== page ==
Tour Aotearoa – My Day Eight – Whanganui to Palmerston North

On the face of it, riding from Whanganui to Palmerston North should be a matter of four or five hours with little climbing. But that would be on highway and not nearly interesting enough for our route. Cue a rural route more than two and a half times as long, strewn with hills and six or seven times more climbing – on a lot of gravel roads. While this may sound a less attractive option – it was fantastic and I loved this day through northern Manawatu. Some may bemoan more farmland, but I found it beautiful, the hills not too bad and my favourite day of the Tour.

You’d have struggled to convince me of that assertion after ninety minutes of pre-dawn struggling into a stiff easterly towards Fordell. I had to stop and have a breather in the shelter of a still-closed store there. Knowing the windy reputation of the area, I was trying to prepare myself of two-hundred kilometres of strong headwinds. It wasn’t something I was looking forward to.

However, shortly after, the route turned north and dropped off the plateau into a valley – blissful shelter from the wind. All the hills that we encountered did a great job of keeping the wind from being too bothersome. I’m not sure how that worked as valleys usually funnel wind. Turning east again I was enjoying the rural nature of the ride again – there was plenty to look at.

I was surprised to see Mt Ruapehu in the distance all of a sudden (it’s the tallest peak in the North Island) as I looked out over all the hills.

Just before I reached Hunterville and State Highway One I had my first sighting of a trail angel. This was very exciting as I’d only heard tales of these wonderful people who provide refreshments trailside to riders of such events as this. I stopped for a while to partake of the homemade comestibles and chat. Despite all the good food, ride on one must. Hunterville was much bigger than I’d ever imagined having driven through on the highway many times. As there was a whole lot of not much as far as food supplies for a hundred kilometres, I managed to force myself to stop for second-breakfast and to buy first-lunch.

After a brief stint on the highway, we turned off at Vinegar Hill (which brought back memories of short-cuts driving to & from university many years ago). The climb after plunging down to the river was much more difficult on a bike; we turned off the sealed road soon after and I was on roads unknown to me once again. The climbing continued – there were more wide vistas, old buildings to catch my interest and few cars. With excellent cycling weather – warm, but cloudy enough to not be hot, no wind – the miles ticked by easily.

Just as I was getting peckish again – it had been a few hours since a meal, one can’t survive on bags of crisps and sweets alone – I found a little shaded turn-out at an ex-village. A pleasant spot for lunch. Here’s the history, if you can read it:

Old buildings continued to pique my interest.

Rangiwahia was bigger than I would have imagined if I’d ever heard of it. It would have been nice to poke around a bit and stay at the campground – but it was only just after noon. On to Palmy.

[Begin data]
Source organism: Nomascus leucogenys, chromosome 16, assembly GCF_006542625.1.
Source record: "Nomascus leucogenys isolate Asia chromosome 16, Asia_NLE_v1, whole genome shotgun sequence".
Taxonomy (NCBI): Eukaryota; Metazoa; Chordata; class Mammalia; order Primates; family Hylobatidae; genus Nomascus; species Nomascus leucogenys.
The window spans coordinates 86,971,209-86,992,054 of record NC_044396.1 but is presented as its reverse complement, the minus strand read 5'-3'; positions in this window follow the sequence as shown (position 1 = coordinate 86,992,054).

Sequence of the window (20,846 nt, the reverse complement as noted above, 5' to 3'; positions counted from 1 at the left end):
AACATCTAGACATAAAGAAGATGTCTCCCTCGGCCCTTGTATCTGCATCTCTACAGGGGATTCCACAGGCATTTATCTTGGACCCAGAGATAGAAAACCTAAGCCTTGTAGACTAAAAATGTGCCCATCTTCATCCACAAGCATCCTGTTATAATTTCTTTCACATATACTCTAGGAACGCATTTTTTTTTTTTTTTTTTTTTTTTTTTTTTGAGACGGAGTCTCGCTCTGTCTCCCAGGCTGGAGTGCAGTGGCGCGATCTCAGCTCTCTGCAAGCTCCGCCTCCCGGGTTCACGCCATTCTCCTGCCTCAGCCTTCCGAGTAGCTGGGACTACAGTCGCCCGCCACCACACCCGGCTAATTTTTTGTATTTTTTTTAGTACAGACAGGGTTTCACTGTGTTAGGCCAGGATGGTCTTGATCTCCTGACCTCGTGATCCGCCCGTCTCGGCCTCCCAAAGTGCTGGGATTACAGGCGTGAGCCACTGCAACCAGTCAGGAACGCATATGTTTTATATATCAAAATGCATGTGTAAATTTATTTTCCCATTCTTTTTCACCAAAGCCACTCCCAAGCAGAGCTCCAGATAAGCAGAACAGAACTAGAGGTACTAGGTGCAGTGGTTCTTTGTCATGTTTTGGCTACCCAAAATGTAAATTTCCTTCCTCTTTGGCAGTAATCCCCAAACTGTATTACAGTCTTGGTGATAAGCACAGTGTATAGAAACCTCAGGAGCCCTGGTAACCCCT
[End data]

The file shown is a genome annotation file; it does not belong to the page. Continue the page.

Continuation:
The highest point of the day came just as the route turned south towards Ashhurst – and about as close to the Ruahine Ranges as we got. From there it was downhill overall for the ninety kilometres to Palmy – but when there are rivers and valleys involved it’s never that simple.

Pleasant enough plains for a while.

Until you reach a valley carved out by water flowing out of the ranges – a big plunge and a steep climb to recover most of the altitude lost. You can just see the road going down the valley wall towards the left of this picture.

The clouds building up said the weather might not be so benign for so long.

I’d never been to Apiti either – I found the street signs caused a little bit of confusion.

There was a steep gravel downhill before the last tough climb of the day before dropping into the Pohangina Valley – things started to look familiar as I enjoyed a great day ride here a few months before as a little bit of reconnaissance. I stopped to visit the large totara trees that served as a photo checkpoint before carrying on down the valley. As I neared Palmerston North, the headwind strengthed – of course. I’d have been a fool to expect anything else.

Although it wasn’t far to the city, I knew there weren’t many shops on the route – it followed the bridle path besides the Manawatu. At least, that’s my excuse for stopping for second-lunch in Ashhurst. Still battling the wind I was content to call it a day in Palmy just shy of two hundred kilometres. The chance to stop riding before dark, and most importantly, do some washing was golden. While I’d had many more showers than I expected I would, my shirt in particular was pretty rank and seemed to be losing flexibility and setting into some shape with all the grime and sweat.

After the shorter first three days, I was now well into the groove of the Tour and clearly getting stronger and more able to ride for about twelve hours a day. Naturally this was pleasing, if a little surprising to me – especially as my legs never really complained about the hills. That’s not to say I was particularly fast, but I’d found a pace that I felt I could keep up for as long as necessary. Beautiful scenery, exploring this small but scenery-packed country and good weather also helped with well-pleased mood too.

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